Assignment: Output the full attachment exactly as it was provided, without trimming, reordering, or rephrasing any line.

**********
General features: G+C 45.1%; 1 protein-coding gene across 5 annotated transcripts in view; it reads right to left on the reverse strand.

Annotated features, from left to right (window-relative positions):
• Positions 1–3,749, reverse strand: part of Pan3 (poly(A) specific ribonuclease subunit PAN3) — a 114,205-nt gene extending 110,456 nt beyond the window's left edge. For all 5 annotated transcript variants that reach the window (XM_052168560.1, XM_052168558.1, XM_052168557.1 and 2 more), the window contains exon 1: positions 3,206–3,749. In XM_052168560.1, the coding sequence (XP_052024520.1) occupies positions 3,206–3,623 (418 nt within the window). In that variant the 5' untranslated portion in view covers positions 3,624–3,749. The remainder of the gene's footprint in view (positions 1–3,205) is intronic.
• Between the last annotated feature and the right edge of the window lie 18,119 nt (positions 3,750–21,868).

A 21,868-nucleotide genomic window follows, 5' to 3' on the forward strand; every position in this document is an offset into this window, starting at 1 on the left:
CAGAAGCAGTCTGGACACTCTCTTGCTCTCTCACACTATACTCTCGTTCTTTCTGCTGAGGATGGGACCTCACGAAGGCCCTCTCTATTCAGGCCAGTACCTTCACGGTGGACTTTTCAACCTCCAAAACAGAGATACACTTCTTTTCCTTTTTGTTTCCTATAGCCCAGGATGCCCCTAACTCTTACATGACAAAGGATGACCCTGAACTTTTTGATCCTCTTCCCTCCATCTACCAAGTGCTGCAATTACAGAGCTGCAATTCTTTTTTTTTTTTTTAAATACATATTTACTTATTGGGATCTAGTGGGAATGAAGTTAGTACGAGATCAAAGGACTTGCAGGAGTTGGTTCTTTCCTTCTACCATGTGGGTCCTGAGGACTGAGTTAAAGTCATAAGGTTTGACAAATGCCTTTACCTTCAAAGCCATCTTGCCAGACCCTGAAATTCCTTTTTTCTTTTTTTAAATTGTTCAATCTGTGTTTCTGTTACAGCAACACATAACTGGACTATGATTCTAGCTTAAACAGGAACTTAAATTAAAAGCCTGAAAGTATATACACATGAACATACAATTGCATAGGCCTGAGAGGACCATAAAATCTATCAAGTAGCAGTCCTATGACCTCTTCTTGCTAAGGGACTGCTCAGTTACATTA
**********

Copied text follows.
General features: G+C 45.1%; 1 protein-coding gene across 5 annotated transcripts in view; it reads right to left on the reverse strand.

Annotated features, from left to right (window-relative positions):
• Positions 1–3,749, reverse strand: part of Pan3 (poly(A) specific ribonuclease subunit PAN3) — a 114,205-nt gene extending 110,456 nt beyond the window's left edge. For all 5 annotated transcript variants that reach the window (XM_052168560.1, XM_052168558.1, XM_052168557.1 and 2 more), the window contains exon 1: positions 3,206–3,749. In XM_052168560.1, the coding sequence (XP_052024520.1) occupies positions 3,206–3,623 (418 nt within the window). In that variant the 5' untranslated portion in view covers positions 3,624–3,749. The remainder of the gene's footprint in view (positions 1–3,205) is intronic.
• Between the last annotated feature and the right edge of the window lie 18,119 nt (positions 3,750–21,868).

A 21,868-nucleotide genomic window follows, 5' to 3' on the forward strand; every position in this document is an offset into this window, starting at 1 on the left:
CAGAAGCAGTCTGGACACTCTCTTGCTCTCTCACACTATACTCTCGTTCTTTCTGCTGAGGATGGGACCTCACGAAGGCCCTCTCTATTCAGGCCAGTACCTTCACGGTGGACTTTTCAACCTCCAAAACAGAGATACACTTCTTTTCCTTTTTGTTTCCTATAGCCCAGGATGCCCCTAACTCTTACATGACAAAGGATGACCCTGAACTTTTTGATCCTCTTCCCTCCATCTACCAAGTGCTGCAATTACAGAGCTGCAATTCTTTTTTTTTTTTTTAAATACATATTTACTTATTGGGATCTAGTGGGAATGAAGTTAGTACGAGATCAAAGGACTTGCAGGAGTTGGTTCTTTCCTTCTACCATGTGGGTCCTGAGGACTGAGTTAAAGTCATAAGGTTTGACAAATGCCTTTACCTTCAAAGCCATCTTGCCAGACCCTGAAATTCCTTTTTTCTTTTTTTAAATTGTTCAATCTGTGTTTCTGTTACAGCAACACATAACTGGACTATGATTCTAGCTTAAACAGGAACTTAAATTAAAAGCCTGAAAGTATATACACATGAACATACAATTGCATAGGCCTGAGAGGACCATAAAATCTATCAAGTAGCAGTCCTATGACCTCTTCTTGCTAAGGGACTGCTCAGTTACATTA